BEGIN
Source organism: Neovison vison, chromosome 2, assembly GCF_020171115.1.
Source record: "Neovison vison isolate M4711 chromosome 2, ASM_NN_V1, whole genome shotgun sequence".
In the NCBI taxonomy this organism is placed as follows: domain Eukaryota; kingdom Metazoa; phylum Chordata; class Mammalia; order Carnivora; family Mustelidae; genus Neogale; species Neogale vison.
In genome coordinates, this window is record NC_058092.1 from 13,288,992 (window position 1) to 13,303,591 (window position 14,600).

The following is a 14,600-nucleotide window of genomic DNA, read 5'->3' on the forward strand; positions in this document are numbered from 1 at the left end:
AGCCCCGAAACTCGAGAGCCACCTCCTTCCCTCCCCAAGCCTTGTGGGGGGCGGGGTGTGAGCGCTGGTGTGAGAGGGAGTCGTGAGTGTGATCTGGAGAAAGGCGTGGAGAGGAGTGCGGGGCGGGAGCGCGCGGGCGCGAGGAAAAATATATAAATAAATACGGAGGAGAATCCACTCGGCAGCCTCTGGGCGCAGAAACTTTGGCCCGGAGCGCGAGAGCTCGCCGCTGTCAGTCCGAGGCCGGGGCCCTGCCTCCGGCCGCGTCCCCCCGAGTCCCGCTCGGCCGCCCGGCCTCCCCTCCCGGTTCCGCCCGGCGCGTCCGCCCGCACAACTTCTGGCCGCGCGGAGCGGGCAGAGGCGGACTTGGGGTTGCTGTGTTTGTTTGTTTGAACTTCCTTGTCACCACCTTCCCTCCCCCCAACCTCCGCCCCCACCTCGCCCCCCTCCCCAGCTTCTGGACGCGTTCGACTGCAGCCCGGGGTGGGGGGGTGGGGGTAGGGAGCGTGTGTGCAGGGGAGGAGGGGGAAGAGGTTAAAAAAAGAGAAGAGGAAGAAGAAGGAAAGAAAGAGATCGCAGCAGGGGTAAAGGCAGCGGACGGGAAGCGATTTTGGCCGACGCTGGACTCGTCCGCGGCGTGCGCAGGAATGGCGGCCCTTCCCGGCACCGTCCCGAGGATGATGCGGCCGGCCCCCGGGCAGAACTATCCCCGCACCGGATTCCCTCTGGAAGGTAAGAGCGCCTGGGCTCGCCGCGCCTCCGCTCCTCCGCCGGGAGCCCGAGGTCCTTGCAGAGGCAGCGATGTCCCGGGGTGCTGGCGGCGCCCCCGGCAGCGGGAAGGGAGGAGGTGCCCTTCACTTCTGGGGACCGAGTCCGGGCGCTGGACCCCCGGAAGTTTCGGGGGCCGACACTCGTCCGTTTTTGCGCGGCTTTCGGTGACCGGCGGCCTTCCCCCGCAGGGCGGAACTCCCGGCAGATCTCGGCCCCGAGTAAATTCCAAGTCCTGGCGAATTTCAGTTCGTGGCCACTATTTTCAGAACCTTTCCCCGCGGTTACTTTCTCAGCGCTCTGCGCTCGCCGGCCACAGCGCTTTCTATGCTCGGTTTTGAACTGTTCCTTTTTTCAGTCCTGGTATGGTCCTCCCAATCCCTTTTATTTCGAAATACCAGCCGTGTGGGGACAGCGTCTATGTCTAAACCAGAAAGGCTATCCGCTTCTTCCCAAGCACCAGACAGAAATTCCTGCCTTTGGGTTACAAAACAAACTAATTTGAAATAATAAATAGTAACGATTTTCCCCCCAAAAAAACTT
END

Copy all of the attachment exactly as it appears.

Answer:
Source organism: Neovison vison, chromosome 2, assembly GCF_020171115.1.
Source record: "Neovison vison isolate M4711 chromosome 2, ASM_NN_V1, whole genome shotgun sequence".
In the NCBI taxonomy this organism is placed as follows: domain Eukaryota; kingdom Metazoa; phylum Chordata; class Mammalia; order Carnivora; family Mustelidae; genus Neogale; species Neogale vison.
In genome coordinates, this window is record NC_058092.1 from 13,288,992 (window position 1) to 13,303,591 (window position 14,600).

The following is a 14,600-nucleotide window of genomic DNA, read 5'->3' on the forward strand; positions in this document are numbered from 1 at the left end:
AGCCCCGAAACTCGAGAGCCACCTCCTTCCCTCCCCAAGCCTTGTGGGGGGCGGGGTGTGAGCGCTGGTGTGAGAGGGAGTCGTGAGTGTGATCTGGAGAAAGGCGTGGAGAGGAGTGCGGGGCGGGAGCGCGCGGGCGCGAGGAAAAATATATAAATAAATACGGAGGAGAATCCACTCGGCAGCCTCTGGGCGCAGAAACTTTGGCCCGGAGCGCGAGAGCTCGCCGCTGTCAGTCCGAGGCCGGGGCCCTGCCTCCGGCCGCGTCCCCCCGAGTCCCGCTCGGCCGCCCGGCCTCCCCTCCCGGTTCCGCCCGGCGCGTCCGCCCGCACAACTTCTGGCCGCGCGGAGCGGGCAGAGGCGGACTTGGGGTTGCTGTGTTTGTTTGTTTGAACTTCCTTGTCACCACCTTCCCTCCCCCCAACCTCCGCCCCCACCTCGCCCCCCTCCCCAGCTTCTGGACGCGTTCGACTGCAGCCCGGGGTGGGGGGGTGGGGGTAGGGAGCGTGTGTGCAGGGGAGGAGGGGGAAGAGGTTAAAAAAAGAGAAGAGGAAGAAGAAGGAAAGAAAGAGATCGCAGCAGGGGTAAAGGCAGCGGACGGGAAGCGATTTTGGCCGACGCTGGACTCGTCCGCGGCGTGCGCAGGAATGGCGGCCCTTCCCGGCACCGTCCCGAGGATGATGCGGCCGGCCCCCGGGCAGAACTATCCCCGCACCGGATTCCCTCTGGAAGGTAAGAGCGCCTGGGCTCGCCGCGCCTCCGCTCCTCCGCCGGGAGCCCGAGGTCCTTGCAGAGGCAGCGATGTCCCGGGGTGCTGGCGGCGCCCCCGGCAGCGGGAAGGGAGGAGGTGCCCTTCACTTCTGGGGACCGAGTCCGGGCGCTGGACCCCCGGAAGTTTCGGGGGCCGACACTCGTCCGTTTTTGCGCGGCTTTCGGTGACCGGCGGCCTTCCCCCGCAGGGCGGAACTCCCGGCAGATCTCGGCCCCGAGTAAATTCCAAGTCCTGGCGAATTTCAGTTCGTGGCCACTATTTTCAGAACCTTTCCCCGCGGTTACTTTCTCAGCGCTCTGCGCTCGCCGGCCACAGCGCTTTCTATGCTCGGTTTTGAACTGTTCCTTTTTTCAGTCCTGGTATGGTCCTCCCAATCCCTTTTATTTCGAAATACCAGCCGTGTGGGGACAGCGTCTATGTCTAAACCAGAAAGGCTATCCGCTTCTTCCCAAGCACCAGACAGAAATTCCTGCCTTTGGGTTACAAAACAAACTAATTTGAAATAATAAATAGTAACGATTTTCCCCCCAAAAAAACTT